How To Buy Penny Stocks (While Avoiding Scammers)

    Penny stocks are risky business. If want to trade in them, here's how to preserve your trading capital and even score the occasional winner.
  2. Mutual Funds & ETFs

    ETF Analysis: iShares MSCI USA Minimum Volatility

    Learn about the iShares MSCI USA Minimum Volatility exchange-traded fund, which invests in low-volatility equities traded on the U.S. stock market.
  3. Stock Analysis

    Should You Follow Millionaires into This Sector?

    Millionaire investors—and those who follow them—should take another look at the current economic situation before making any more investment decisions.
  4. Professionals

    What to do During a Market Correction

    The market has corrected...now what? Here's what you should consider rather than panicking.
  5. Investing Basics

    5 Things to "Deliberately" Do to Improve Your Trading

    Most traders are putting in trading hours, but not improving. Here are deliberate steps that can take your trading to the next level.
  6. Mutual Funds & ETFs

    ETF Analysis: PowerShares S&P 500 Low Volatility

    Find out about the PowerShares S&P 500 Low Volatility ETF, and learn detailed information about this fund that provides exposure to low-volatility stocks.
  7. Mutual Funds & ETFs

    ETF Analysis: SPDR Barclays Short Term Corp Bd

    Learn about the SPDR Barclays Short-Term Corporate Bond ETF, and explore detailed analysis of the exchange-traded fund tracking U.S. short-term corporate bonds.
  8. Mutual Funds & ETFs

    ETF Analysis: Vanguard Mid-Cap Value

    Take an in-depth look at the Vanguard Mid-Cap Value ETF, one of the largest and most popular mid-cap funds in the U.S. equity space.
  9. Mutual Funds & ETFs

    ETF Analysis: Vanguard Intermediate-Term Bond

    Find out about the Vanguard Intermediate-Term Bond ETF, and delve into detailed analysis of this fund that invests in investment-grade intermediate-term bonds.
  10. Mutual Funds & ETFs

    ETF Analysis: Schwab US Broad Market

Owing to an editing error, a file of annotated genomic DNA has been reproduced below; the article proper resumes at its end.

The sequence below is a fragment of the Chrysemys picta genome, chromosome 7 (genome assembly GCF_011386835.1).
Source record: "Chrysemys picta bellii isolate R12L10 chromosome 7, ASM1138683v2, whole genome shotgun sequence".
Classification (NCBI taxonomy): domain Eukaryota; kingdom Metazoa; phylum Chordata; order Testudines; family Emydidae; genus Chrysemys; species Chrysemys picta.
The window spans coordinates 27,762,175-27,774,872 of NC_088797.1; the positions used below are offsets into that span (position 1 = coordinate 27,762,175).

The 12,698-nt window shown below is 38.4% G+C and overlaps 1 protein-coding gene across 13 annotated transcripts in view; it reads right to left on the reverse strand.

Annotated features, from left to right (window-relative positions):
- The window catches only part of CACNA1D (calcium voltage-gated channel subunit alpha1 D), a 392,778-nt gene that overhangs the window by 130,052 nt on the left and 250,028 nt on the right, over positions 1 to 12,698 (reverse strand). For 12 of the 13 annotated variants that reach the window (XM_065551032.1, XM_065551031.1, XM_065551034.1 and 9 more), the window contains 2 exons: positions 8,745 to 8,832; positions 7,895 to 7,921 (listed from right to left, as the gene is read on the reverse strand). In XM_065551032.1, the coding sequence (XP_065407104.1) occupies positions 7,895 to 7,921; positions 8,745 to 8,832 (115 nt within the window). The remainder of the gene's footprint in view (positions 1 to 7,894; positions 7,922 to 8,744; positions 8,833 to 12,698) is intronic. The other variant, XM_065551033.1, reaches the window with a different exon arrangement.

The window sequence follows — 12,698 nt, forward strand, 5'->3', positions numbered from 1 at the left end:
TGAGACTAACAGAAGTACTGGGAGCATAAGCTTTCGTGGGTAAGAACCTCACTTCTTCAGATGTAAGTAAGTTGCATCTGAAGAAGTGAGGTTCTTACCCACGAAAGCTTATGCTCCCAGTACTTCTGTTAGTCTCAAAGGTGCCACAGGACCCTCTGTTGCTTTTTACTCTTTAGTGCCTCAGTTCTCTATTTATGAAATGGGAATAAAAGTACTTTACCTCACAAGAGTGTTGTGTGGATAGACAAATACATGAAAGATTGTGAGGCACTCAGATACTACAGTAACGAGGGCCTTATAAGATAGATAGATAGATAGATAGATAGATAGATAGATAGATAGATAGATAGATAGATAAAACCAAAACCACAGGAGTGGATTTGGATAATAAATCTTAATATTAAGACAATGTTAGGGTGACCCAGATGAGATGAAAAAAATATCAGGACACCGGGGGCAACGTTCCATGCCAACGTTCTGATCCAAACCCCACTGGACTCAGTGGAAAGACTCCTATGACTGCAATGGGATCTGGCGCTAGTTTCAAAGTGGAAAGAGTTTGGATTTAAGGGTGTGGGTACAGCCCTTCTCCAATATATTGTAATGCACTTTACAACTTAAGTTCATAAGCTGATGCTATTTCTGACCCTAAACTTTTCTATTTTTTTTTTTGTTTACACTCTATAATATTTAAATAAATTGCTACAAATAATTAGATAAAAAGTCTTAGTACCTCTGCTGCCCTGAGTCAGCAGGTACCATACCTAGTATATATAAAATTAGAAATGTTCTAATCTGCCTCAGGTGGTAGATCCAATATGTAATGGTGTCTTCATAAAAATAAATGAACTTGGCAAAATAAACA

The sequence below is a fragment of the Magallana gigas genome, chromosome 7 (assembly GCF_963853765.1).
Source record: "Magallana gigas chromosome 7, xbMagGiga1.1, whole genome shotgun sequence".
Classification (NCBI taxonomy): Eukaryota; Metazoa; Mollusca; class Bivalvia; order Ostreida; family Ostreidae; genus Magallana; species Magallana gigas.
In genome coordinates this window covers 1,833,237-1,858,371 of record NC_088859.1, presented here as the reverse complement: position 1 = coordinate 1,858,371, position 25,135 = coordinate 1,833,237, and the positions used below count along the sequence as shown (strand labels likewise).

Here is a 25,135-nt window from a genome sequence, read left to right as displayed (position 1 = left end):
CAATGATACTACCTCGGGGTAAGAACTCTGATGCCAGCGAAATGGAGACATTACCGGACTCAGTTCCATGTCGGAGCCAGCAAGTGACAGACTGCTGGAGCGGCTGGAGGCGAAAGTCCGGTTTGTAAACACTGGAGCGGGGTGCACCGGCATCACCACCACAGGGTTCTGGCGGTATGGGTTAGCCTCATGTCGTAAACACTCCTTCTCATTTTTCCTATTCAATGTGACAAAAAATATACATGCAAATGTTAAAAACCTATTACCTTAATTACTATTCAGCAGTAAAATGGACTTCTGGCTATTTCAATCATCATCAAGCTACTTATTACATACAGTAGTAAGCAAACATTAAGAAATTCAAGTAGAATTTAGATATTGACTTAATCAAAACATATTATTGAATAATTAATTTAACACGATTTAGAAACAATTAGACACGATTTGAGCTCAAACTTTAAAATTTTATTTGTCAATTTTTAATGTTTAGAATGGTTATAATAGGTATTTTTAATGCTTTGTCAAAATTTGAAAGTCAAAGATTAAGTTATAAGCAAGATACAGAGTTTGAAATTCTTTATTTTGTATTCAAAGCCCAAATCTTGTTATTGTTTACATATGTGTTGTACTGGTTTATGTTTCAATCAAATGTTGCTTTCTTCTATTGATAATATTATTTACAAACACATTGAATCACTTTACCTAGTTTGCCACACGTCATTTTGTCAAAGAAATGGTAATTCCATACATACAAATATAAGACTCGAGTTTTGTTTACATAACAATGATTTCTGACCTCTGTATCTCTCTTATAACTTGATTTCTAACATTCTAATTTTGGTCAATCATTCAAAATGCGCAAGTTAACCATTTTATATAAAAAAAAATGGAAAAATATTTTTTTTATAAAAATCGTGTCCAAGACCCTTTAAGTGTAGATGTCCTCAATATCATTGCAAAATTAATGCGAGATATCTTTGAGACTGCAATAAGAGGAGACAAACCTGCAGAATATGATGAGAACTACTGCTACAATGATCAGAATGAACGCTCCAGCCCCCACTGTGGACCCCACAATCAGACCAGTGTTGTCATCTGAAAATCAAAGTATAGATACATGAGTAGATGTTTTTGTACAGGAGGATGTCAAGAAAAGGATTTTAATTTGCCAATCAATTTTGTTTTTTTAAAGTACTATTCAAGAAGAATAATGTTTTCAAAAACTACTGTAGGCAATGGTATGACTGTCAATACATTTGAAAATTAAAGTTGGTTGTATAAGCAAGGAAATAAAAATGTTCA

Take an in-depth look at the Schwab U.S. Broad Market ETF, an incredibly low-cost fund based on a wide selection of the U.S. equity market.
RELATED TERMS
  1. Compound Annual Growth Rate - CAGR

    The Compound Annual Growth Rate (CAGR) is the mean annual growth ...
  2. Hunting Elephants

    The practice of targeting large companies or customers.
  3. Altman Z-Score

    The output of a credit-strength test that gauges a publicly traded ...
  4. Warren Buffett

    Known as "the Oracle of Omaha", Buffett is Chairman of Berkshire ...
  5. Hard-To-Sell Asset

    An asset that is extremely difficult to dispose of either due ...
  6. Sucker Yield

    When an investor has essentially risked all of his capital for ...
RELATED FAQS
  1. What assumptions are made when conducting a t-test?

    The common assumptions made when doing a t-test include those regarding the scale of measurement, random sampling, normality ... Read Full Answer >>
  2. What is the difference between called-up share capital and paid-up share capital?

    The difference between called-up share capital and paid-up share capital is investors have already paid in full for paid-up ... Read Full Answer >>
  3. Why would a corporation issue convertible bonds?

    A convertible bond represents a hybrid security that has bond and equity features; this type of bond allows the conversion ... Read Full Answer >>
  4. How does additional paid in capital affect retained earnings?

    Both additional paid-in capital and retained earnings are entries under the shareholders' equity section of a company's balance ... Read Full Answer >>
  5. What types of capital are not considered share capital?

    The money a business uses to fund operations or growth is called capital, and there are a number of capital sources available. ... Read Full Answer >>
  6. What is the difference between issued share capital and subscribed share capital?

    The difference between subscribed share capital and issued share capital is the former relates to the amount of stock for ... Read Full Answer >>

You May Also Like

COMPANIES IN THIS ARTICLE
Trading Center
×

You are using adblocking software

Want access to all of Investopedia? Add us to your “whitelist”
so you'll never miss a feature!